Also at the meeting, former association president Stephen Markan reported on the Confederation of Ontario University Staff Associations, which UW's association rejoined last year after some time away. It's been a "successful" experience so far, he said — for example, "we've learned from other universities" how they handled the issue of staff who think they were given bad advice about when and whether to join pension funds at a time when they were young and membership was optional. • There was applause for Stephen Sempson, 2006-07 treasurer of the association and a staff member in science computing, who received a master's degree in management sciences at last week's Convocation. • Steve Breen of information systems and technology won the door prize.
In other matters . . . there's an event today to honour John Westlake (right) for his "wonderful contribution to Co-operative Education and Career Services". Westlake began as a coordinator in CECS in 1976, and has been the key person in its services to engineering pretty much ever since then, with the title of program administrator coming in 1982 and "assistant director" after that. An engineering himself, he's also served as one of the Wardens of the engineering "camp" in Kitchener-Waterloo that's responsible for the Iron Ring Ceremony. Today's reception will be held from 4:00 to 6:00 at the University Club, and last-minute information (including word about contributions to a gift) should be available from Sandra Shantz in CECS, ext. 3-3926.
Also later today, four of the world's leading scholars will explore and explain the world of quantum information processing science at a public panel to be held as part of the month-long Taming the Quantum World conference. Chaired by UW chancellor Mike Lazaridis, the panel will include Nobel Prize winner Anthony Leggett, a faculty member at UW and the University of Illinois, and will tackle such questions as what have been the most important advances in quantum information processing in the last decade and what are the potential implications of this research for the society and economy of the future. The event, open to the public, begins at 7 p.m. in the Institute for Quantum Computing quarters in the “BFG” building, 195 Columbia Street West. It will be preceded by an open house, the first one ever held by IQC, from 5:00 to 7:00.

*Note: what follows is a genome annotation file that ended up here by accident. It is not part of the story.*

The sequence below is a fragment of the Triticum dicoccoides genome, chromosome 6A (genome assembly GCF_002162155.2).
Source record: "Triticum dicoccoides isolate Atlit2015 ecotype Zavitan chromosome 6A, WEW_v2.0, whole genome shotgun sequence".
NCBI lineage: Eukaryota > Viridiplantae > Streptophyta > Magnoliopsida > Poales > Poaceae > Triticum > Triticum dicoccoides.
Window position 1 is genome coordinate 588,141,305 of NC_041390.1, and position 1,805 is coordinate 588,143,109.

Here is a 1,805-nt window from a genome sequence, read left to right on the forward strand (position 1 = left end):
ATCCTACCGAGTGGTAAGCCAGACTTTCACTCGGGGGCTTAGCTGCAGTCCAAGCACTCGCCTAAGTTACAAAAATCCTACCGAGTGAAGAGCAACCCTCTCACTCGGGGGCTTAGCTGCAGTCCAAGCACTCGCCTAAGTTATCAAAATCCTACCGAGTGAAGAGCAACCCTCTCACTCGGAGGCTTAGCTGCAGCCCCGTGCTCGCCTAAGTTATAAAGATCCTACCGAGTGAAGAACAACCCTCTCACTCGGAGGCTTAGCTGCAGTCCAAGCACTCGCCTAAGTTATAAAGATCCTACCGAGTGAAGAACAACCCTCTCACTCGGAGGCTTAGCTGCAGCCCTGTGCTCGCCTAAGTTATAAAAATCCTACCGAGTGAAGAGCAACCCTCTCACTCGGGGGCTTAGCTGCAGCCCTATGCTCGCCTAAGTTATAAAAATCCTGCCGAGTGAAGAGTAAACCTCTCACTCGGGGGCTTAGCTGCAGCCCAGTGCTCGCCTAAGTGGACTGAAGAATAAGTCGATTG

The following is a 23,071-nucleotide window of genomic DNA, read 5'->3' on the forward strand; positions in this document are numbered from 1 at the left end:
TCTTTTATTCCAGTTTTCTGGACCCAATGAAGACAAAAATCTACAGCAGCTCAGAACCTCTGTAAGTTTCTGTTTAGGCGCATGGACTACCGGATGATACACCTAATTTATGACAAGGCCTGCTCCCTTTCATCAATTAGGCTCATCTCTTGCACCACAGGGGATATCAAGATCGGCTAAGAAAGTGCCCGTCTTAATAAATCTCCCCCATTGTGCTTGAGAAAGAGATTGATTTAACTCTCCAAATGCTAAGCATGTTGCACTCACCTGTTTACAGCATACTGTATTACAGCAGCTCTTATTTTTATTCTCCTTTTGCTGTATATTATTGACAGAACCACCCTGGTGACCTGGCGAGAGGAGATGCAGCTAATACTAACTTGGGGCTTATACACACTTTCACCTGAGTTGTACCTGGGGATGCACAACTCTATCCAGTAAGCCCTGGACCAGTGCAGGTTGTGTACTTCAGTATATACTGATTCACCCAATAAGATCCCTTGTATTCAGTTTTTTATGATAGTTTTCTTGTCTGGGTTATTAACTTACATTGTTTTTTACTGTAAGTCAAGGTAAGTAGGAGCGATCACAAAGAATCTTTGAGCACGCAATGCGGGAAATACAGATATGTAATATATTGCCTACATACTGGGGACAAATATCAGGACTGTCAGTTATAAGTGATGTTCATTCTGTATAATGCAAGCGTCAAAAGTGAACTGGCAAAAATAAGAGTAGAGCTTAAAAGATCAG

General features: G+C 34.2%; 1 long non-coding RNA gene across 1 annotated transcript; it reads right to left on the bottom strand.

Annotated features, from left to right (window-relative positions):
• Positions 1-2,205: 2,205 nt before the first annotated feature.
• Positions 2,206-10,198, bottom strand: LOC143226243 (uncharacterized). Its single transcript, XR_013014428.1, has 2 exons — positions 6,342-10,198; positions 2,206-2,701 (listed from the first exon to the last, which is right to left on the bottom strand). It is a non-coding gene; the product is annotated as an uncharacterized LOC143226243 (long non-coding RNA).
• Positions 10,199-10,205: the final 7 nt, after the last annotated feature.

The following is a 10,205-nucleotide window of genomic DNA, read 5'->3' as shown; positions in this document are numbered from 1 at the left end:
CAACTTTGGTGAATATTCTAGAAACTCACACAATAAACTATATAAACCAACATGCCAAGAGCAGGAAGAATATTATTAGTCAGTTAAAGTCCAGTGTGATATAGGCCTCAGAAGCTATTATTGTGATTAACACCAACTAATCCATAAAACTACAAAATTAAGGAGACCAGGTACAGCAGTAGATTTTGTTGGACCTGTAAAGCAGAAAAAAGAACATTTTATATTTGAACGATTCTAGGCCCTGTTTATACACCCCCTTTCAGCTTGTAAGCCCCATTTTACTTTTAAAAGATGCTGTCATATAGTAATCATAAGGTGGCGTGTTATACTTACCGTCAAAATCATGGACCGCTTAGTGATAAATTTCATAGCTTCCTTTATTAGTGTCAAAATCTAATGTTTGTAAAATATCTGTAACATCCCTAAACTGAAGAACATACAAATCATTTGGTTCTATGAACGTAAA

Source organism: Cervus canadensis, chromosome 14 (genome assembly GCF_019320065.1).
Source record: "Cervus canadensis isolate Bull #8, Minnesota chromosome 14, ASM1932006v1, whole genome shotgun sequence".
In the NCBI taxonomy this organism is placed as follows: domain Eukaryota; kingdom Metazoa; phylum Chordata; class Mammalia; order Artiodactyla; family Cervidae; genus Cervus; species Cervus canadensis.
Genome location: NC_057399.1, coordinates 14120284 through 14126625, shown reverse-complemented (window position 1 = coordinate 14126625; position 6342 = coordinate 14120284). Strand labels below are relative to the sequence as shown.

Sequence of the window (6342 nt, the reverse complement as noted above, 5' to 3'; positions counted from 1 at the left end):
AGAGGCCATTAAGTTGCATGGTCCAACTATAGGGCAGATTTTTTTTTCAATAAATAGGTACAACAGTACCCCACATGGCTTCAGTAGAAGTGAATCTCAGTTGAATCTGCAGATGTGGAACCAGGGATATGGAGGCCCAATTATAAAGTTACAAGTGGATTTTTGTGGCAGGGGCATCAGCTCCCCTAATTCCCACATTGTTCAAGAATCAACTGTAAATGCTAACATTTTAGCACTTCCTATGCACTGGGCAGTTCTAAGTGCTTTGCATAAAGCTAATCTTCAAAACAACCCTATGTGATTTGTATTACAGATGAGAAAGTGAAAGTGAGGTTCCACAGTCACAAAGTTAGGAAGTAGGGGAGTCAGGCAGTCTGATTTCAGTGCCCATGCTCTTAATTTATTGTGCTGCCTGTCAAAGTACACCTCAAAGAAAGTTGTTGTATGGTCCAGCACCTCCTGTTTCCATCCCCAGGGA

As the NanoForum Canada conference on nanotechnology winds down, and the 40th anniversary conference sponsored by the combinatorics and optimization department continues, another gathering of scientists starts today. It's the Northern Lights Summer Conference organized by the Canadian Federation of Biological Sciences and the Canadian Institutes of Health Research, with sessions on nanomedicine, human metabolomics, diagnostic imaging and other highly technical fields. Delegates, some 400 of them, are expected from disciplines as diverse as chemical engineering, physics, pharmacy and computer science. Activities are concentrated in the Ron Eydt Village conference centre.
The next phase of construction (and destruction) on the east side of the ring road, past the engineering buildings, will start tomorrow, Gary Kosar of the plant operations department says: "Work will begin Thursday on the eastern portion of the ring road starting at Carl Pollock Hall going north, for approximately nine working days for watermain replacement in 8 locations plus installation of one electrical duct bank. We are replacing existing cast iron watermains with new blue brute water lines to hopefully avoid cutting up the new pavement in the future. The ring road will be closed to vehicular traffic but open to emergency and service vehicles. The work will inconvenience both car and pedestrian traffic."
And . . . I wrote yesterday that there were 38 first-year students confirmed for UW's accounting and financial management program this fall, and that's wrong. The figure is actually for the new program in "computing and financial management". AFM, a program in the accountancy school (and therefore part of the faculty of arts figures that I mentioned), is expecting 219 first-year students, or 133 per cent of its target.